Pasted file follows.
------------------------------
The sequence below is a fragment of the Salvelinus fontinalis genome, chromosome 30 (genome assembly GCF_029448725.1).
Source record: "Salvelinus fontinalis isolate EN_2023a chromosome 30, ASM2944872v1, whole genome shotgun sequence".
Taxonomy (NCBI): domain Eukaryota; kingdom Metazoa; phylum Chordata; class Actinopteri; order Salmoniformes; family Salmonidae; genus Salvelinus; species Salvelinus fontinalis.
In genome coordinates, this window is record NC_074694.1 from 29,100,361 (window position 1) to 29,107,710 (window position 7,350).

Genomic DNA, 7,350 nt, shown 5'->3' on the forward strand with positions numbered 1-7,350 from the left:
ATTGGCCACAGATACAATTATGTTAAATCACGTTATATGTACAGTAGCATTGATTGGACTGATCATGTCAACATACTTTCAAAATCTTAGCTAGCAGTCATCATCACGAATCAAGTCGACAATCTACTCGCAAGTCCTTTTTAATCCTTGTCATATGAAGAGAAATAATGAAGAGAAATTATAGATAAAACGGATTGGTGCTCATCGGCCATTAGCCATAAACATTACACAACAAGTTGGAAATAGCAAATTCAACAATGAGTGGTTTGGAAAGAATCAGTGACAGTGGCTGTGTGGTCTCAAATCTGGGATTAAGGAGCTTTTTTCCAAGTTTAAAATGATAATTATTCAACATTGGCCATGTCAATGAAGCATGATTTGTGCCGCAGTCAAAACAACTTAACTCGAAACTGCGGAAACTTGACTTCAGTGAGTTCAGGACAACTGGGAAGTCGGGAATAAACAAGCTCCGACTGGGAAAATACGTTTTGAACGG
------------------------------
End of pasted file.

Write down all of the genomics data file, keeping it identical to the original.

The sequence below is a fragment of the Salvelinus fontinalis genome, chromosome 30 (genome assembly GCF_029448725.1).
Source record: "Salvelinus fontinalis isolate EN_2023a chromosome 30, ASM2944872v1, whole genome shotgun sequence".
Taxonomy (NCBI): domain Eukaryota; kingdom Metazoa; phylum Chordata; class Actinopteri; order Salmoniformes; family Salmonidae; genus Salvelinus; species Salvelinus fontinalis.
In genome coordinates, this window is record NC_074694.1 from 29,100,361 (window position 1) to 29,107,710 (window position 7,350).

Genomic DNA, 7,350 nt, shown 5'->3' on the forward strand with positions numbered 1-7,350 from the left:
ATTGGCCACAGATACAATTATGTTAAATCACGTTATATGTACAGTAGCATTGATTGGACTGATCATGTCAACATACTTTCAAAATCTTAGCTAGCAGTCATCATCACGAATCAAGTCGACAATCTACTCGCAAGTCCTTTTTAATCCTTGTCATATGAAGAGAAATAATGAAGAGAAATTATAGATAAAACGGATTGGTGCTCATCGGCCATTAGCCATAAACATTACACAACAAGTTGGAAATAGCAAATTCAACAATGAGTGGTTTGGAAAGAATCAGTGACAGTGGCTGTGTGGTCTCAAATCTGGGATTAAGGAGCTTTTTTCCAAGTTTAAAATGATAATTATTCAACATTGGCCATGTCAATGAAGCATGATTTGTGCCGCAGTCAAAACAACTTAACTCGAAACTGCGGAAACTTGACTTCAGTGAGTTCAGGACAACTGGGAAGTCGGGAATAAACAAGCTCCGACTGGGAAAATACGTTTTGAACGG